The Bouroullecs have spent ten years designing for Kvadrat, but they've never before done a textile for the Danish company. At their Paris studio – where they sit daily at desks facing each other – Ronan and Erwan explain how they got to grips with textile design for their latest project, Knit.
ERWAN BOUROULLEC Me, I'm fascinated by textiles. My home is full of plaid and such things, but all this time Kvadrat never asked us to design one.
RONAN BOUROULLEC Because they know how we research, that we need to do things ourselves in order to understand them, and they were probably afraid we would lose ourselves in the world of textiles because it's really a world by itself.
EB If you see Kvadrat's catalogue, there are hardly any textiles designed by those who aren't pure textile designers. Its range is incredibly clear. It's not about pattern; the aesthetic of the textile comes from its construction.
But we'd been pushing them for a while, saying: "You need a knitted fabric." Knit is rarely used in furniture upholstery, but it's everywhere in fashion. The big difference in the nature of a knitted fabric is that it is stretchy and soft, while woven fabric is flatter and stronger.
RB It's really based on the architecture of it. Knitted fabric is made with yarn going in three dimensions ...
EB ... with loops of yarn as wide or as close as you want. When woven, yarn is moving in one plane, so it has no real possibility for expansion. So Kvadrat found a supplier that has a knitting technique.
RB There's just a few in Europe that are able to make knits for upholstery purposes.
EB Yes. Knit in fashion is fascinating – all the patterns are incredible – but soon it becomes clear that they aren't strong enough for furniture.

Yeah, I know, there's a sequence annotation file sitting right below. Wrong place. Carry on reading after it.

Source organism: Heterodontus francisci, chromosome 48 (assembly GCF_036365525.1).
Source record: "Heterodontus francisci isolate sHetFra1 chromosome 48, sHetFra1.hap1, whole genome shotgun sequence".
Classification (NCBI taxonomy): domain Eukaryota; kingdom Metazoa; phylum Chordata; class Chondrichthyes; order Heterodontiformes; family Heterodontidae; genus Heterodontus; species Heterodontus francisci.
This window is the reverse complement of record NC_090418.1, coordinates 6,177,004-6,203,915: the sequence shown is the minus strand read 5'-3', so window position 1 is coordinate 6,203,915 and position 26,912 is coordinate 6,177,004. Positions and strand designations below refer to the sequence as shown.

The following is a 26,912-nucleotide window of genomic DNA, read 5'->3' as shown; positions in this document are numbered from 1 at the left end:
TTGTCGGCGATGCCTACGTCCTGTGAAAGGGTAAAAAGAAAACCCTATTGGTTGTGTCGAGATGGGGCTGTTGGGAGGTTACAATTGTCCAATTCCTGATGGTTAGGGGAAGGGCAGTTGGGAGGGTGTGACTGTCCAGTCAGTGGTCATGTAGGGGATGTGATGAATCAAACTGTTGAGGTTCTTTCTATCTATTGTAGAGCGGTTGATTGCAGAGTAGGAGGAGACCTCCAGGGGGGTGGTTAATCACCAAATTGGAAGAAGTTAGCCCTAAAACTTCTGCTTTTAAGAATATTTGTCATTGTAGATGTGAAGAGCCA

RB So the challenge was to work on a stretch fabric that was a mix of polyester, which is the base of it, and wool.
EB It's a circular knitting machine that produces it. It has layers of needles, one doing the front layer, and another the back. Between the two is a "volume yarn" that has no real structure, but brings a quilted effect to the material.
The pattern is decided by thinking about where to link the front and back layers. It comes from a set of rules we gave ourselves about not making the pockets between the layers too big as to be weak, but also making enough of them to give the fabric some freedom to stretch.
There's a wonderful regularity but also irregularity to it. It looks like the layers are put together and then punched through, but really the machine does it all simultaneously. Some needles are pulling one way, and some the other. It's wonderful to watch.
RB Normally as a designer you want to perfectly understand a technique – it's the only way to do something intelligent. Here, we had to be satisfied with just understanding enough, or it would really have been a hole we couldn't get out. It really is complicated.
EB I mean, Ronan and I, we're not like Jonathan Ive, spending ten or 20 years in one company and getting into all the parameters.
RB We can explain the machine in a general way, but we do not understand it all. We have to work through touch, between yarn and colour and pattern, weight and geometry. It's been almost three years of very frustrating development.
EB We wanted the nature of the material to generate the look and feel of the fabric, but it wasn't to be.
RB So the random patterns were eventually done using the computer, but we took care to not make it look like a computer-generated design.
EB There are a lot of designs that are too flat. Too unified. We ended up with three scales of the design [Canal, Gravel and Moraine]. The different densities suit different sizes of upholstered area, whether a sofa or a chair.